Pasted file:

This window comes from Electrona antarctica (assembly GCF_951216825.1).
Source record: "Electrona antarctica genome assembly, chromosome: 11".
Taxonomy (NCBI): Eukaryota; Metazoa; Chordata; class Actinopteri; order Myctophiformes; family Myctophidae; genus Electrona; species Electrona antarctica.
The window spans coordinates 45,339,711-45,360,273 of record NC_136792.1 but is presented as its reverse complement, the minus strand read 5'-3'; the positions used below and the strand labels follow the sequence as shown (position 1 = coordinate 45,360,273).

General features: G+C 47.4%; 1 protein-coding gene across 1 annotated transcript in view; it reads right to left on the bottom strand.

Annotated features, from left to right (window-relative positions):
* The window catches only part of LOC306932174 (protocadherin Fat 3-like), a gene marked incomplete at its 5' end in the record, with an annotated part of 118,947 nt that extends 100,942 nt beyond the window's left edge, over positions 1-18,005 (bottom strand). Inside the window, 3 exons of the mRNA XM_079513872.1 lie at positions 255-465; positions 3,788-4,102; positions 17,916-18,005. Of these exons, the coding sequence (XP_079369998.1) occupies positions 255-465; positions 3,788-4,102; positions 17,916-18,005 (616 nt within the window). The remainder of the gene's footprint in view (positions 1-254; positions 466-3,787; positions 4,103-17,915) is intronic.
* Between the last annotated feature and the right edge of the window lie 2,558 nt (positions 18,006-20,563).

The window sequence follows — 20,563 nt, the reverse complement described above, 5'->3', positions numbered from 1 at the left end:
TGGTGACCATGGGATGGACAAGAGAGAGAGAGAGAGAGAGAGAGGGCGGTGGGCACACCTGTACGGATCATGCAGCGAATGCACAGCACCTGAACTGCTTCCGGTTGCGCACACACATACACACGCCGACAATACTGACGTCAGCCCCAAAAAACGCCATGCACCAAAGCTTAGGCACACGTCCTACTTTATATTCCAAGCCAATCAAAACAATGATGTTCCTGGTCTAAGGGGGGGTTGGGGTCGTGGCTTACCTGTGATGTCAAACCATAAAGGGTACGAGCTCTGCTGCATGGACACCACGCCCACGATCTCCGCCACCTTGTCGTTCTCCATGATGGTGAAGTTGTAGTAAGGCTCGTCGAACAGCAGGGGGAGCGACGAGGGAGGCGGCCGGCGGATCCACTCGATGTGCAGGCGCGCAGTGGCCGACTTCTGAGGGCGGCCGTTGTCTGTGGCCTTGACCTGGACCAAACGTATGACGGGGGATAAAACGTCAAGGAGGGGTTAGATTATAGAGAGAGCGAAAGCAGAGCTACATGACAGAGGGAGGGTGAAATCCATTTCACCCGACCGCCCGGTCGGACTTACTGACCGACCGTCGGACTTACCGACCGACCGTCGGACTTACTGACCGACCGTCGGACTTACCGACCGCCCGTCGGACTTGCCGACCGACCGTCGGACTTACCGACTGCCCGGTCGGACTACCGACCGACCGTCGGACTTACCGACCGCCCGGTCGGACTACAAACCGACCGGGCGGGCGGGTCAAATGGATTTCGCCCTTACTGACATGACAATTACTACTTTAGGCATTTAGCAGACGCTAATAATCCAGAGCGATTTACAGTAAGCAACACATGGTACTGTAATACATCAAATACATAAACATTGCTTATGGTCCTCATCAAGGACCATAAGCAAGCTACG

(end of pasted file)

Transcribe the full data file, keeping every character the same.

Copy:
This window comes from Electrona antarctica (assembly GCF_951216825.1).
Source record: "Electrona antarctica genome assembly, chromosome: 11".
Taxonomy (NCBI): Eukaryota; Metazoa; Chordata; class Actinopteri; order Myctophiformes; family Myctophidae; genus Electrona; species Electrona antarctica.
The window spans coordinates 45,339,711-45,360,273 of record NC_136792.1 but is presented as its reverse complement, the minus strand read 5'-3'; the positions used below and the strand labels follow the sequence as shown (position 1 = coordinate 45,360,273).

General features: G+C 47.4%; 1 protein-coding gene across 1 annotated transcript in view; it reads right to left on the bottom strand.

Annotated features, from left to right (window-relative positions):
* The window catches only part of LOC306932174 (protocadherin Fat 3-like), a gene marked incomplete at its 5' end in the record, with an annotated part of 118,947 nt that extends 100,942 nt beyond the window's left edge, over positions 1-18,005 (bottom strand). Inside the window, 3 exons of the mRNA XM_079513872.1 lie at positions 255-465; positions 3,788-4,102; positions 17,916-18,005. Of these exons, the coding sequence (XP_079369998.1) occupies positions 255-465; positions 3,788-4,102; positions 17,916-18,005 (616 nt within the window). The remainder of the gene's footprint in view (positions 1-254; positions 466-3,787; positions 4,103-17,915) is intronic.
* Between the last annotated feature and the right edge of the window lie 2,558 nt (positions 18,006-20,563).

The window sequence follows — 20,563 nt, the reverse complement described above, 5'->3', positions numbered from 1 at the left end:
TGGTGACCATGGGATGGACAAGAGAGAGAGAGAGAGAGAGAGAGGGCGGTGGGCACACCTGTACGGATCATGCAGCGAATGCACAGCACCTGAACTGCTTCCGGTTGCGCACACACATACACACGCCGACAATACTGACGTCAGCCCCAAAAAACGCCATGCACCAAAGCTTAGGCACACGTCCTACTTTATATTCCAAGCCAATCAAAACAATGATGTTCCTGGTCTAAGGGGGGGTTGGGGTCGTGGCTTACCTGTGATGTCAAACCATAAAGGGTACGAGCTCTGCTGCATGGACACCACGCCCACGATCTCCGCCACCTTGTCGTTCTCCATGATGGTGAAGTTGTAGTAAGGCTCGTCGAACAGCAGGGGGAGCGACGAGGGAGGCGGCCGGCGGATCCACTCGATGTGCAGGCGCGCAGTGGCCGACTTCTGAGGGCGGCCGTTGTCTGTGGCCTTGACCTGGACCAAACGTATGACGGGGGATAAAACGTCAAGGAGGGGTTAGATTATAGAGAGAGCGAAAGCAGAGCTACATGACAGAGGGAGGGTGAAATCCATTTCACCCGACCGCCCGGTCGGACTTACTGACCGACCGTCGGACTTACCGACCGACCGTCGGACTTACTGACCGACCGTCGGACTTACCGACCGCCCGTCGGACTTGCCGACCGACCGTCGGACTTACCGACTGCCCGGTCGGACTACCGACCGACCGTCGGACTTACCGACCGCCCGGTCGGACTACAAACCGACCGGGCGGGCGGGTCAAATGGATTTCGCCCTTACTGACATGACAATTACTACTTTAGGCATTTAGCAGACGCTAATAATCCAGAGCGATTTACAGTAAGCAACACATGGTACTGTAATACATCAAATACATAAACATTGCTTATGGTCCTCATCAAGGACCATAAGCAAGCTACG